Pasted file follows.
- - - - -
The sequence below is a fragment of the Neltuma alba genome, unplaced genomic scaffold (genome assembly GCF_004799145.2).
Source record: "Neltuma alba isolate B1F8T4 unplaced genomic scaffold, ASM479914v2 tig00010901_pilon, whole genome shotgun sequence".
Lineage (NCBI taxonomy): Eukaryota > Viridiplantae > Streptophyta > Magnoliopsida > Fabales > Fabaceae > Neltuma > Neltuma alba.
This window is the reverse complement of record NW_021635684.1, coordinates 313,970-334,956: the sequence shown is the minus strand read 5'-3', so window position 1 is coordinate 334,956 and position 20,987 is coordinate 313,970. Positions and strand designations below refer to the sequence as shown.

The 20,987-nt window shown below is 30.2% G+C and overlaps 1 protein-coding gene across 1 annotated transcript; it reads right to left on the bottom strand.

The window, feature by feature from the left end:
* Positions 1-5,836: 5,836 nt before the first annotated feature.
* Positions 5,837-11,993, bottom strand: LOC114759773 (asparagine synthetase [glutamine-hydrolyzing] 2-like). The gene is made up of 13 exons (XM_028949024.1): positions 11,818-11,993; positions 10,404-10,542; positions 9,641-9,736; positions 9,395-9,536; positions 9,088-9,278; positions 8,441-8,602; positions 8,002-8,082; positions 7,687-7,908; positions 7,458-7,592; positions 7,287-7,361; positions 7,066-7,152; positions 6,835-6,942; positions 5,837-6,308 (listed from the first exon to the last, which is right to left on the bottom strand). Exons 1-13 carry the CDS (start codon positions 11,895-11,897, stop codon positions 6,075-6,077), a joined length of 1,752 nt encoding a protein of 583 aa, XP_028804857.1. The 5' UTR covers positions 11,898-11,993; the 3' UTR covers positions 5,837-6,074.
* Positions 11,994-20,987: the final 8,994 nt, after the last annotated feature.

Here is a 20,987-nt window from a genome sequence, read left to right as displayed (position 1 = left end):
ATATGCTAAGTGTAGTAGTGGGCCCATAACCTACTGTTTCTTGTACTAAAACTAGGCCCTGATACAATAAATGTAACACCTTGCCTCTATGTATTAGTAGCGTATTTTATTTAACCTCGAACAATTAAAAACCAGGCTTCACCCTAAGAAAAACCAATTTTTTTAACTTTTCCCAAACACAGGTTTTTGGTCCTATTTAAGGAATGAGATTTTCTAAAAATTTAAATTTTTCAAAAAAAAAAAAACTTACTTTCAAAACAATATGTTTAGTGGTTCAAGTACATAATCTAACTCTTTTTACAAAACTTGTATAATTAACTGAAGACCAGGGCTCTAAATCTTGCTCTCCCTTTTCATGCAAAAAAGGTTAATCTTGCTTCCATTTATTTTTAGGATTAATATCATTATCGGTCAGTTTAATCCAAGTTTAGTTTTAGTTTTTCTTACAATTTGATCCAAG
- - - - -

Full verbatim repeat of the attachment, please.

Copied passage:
The sequence below is a fragment of the Neltuma alba genome, unplaced genomic scaffold (genome assembly GCF_004799145.2).
Source record: "Neltuma alba isolate B1F8T4 unplaced genomic scaffold, ASM479914v2 tig00010901_pilon, whole genome shotgun sequence".
Lineage (NCBI taxonomy): Eukaryota > Viridiplantae > Streptophyta > Magnoliopsida > Fabales > Fabaceae > Neltuma > Neltuma alba.
This window is the reverse complement of record NW_021635684.1, coordinates 313,970-334,956: the sequence shown is the minus strand read 5'-3', so window position 1 is coordinate 334,956 and position 20,987 is coordinate 313,970. Positions and strand designations below refer to the sequence as shown.

The 20,987-nt window shown below is 30.2% G+C and overlaps 1 protein-coding gene across 1 annotated transcript; it reads right to left on the bottom strand.

The window, feature by feature from the left end:
* Positions 1-5,836: 5,836 nt before the first annotated feature.
* Positions 5,837-11,993, bottom strand: LOC114759773 (asparagine synthetase [glutamine-hydrolyzing] 2-like). The gene is made up of 13 exons (XM_028949024.1): positions 11,818-11,993; positions 10,404-10,542; positions 9,641-9,736; positions 9,395-9,536; positions 9,088-9,278; positions 8,441-8,602; positions 8,002-8,082; positions 7,687-7,908; positions 7,458-7,592; positions 7,287-7,361; positions 7,066-7,152; positions 6,835-6,942; positions 5,837-6,308 (listed from the first exon to the last, which is right to left on the bottom strand). Exons 1-13 carry the CDS (start codon positions 11,895-11,897, stop codon positions 6,075-6,077), a joined length of 1,752 nt encoding a protein of 583 aa, XP_028804857.1. The 5' UTR covers positions 11,898-11,993; the 3' UTR covers positions 5,837-6,074.
* Positions 11,994-20,987: the final 8,994 nt, after the last annotated feature.

Here is a 20,987-nt window from a genome sequence, read left to right as displayed (position 1 = left end):
ATATGCTAAGTGTAGTAGTGGGCCCATAACCTACTGTTTCTTGTACTAAAACTAGGCCCTGATACAATAAATGTAACACCTTGCCTCTATGTATTAGTAGCGTATTTTATTTAACCTCGAACAATTAAAAACCAGGCTTCACCCTAAGAAAAACCAATTTTTTTAACTTTTCCCAAACACAGGTTTTTGGTCCTATTTAAGGAATGAGATTTTCTAAAAATTTAAATTTTTCAAAAAAAAAAAAACTTACTTTCAAAACAATATGTTTAGTGGTTCAAGTACATAATCTAACTCTTTTTACAAAACTTGTATAATTAACTGAAGACCAGGGCTCTAAATCTTGCTCTCCCTTTTCATGCAAAAAAGGTTAATCTTGCTTCCATTTATTTTTAGGATTAATATCATTATCGGTCAGTTTAATCCAAGTTTAGTTTTAGTTTTTCTTACAATTTGATCCAAG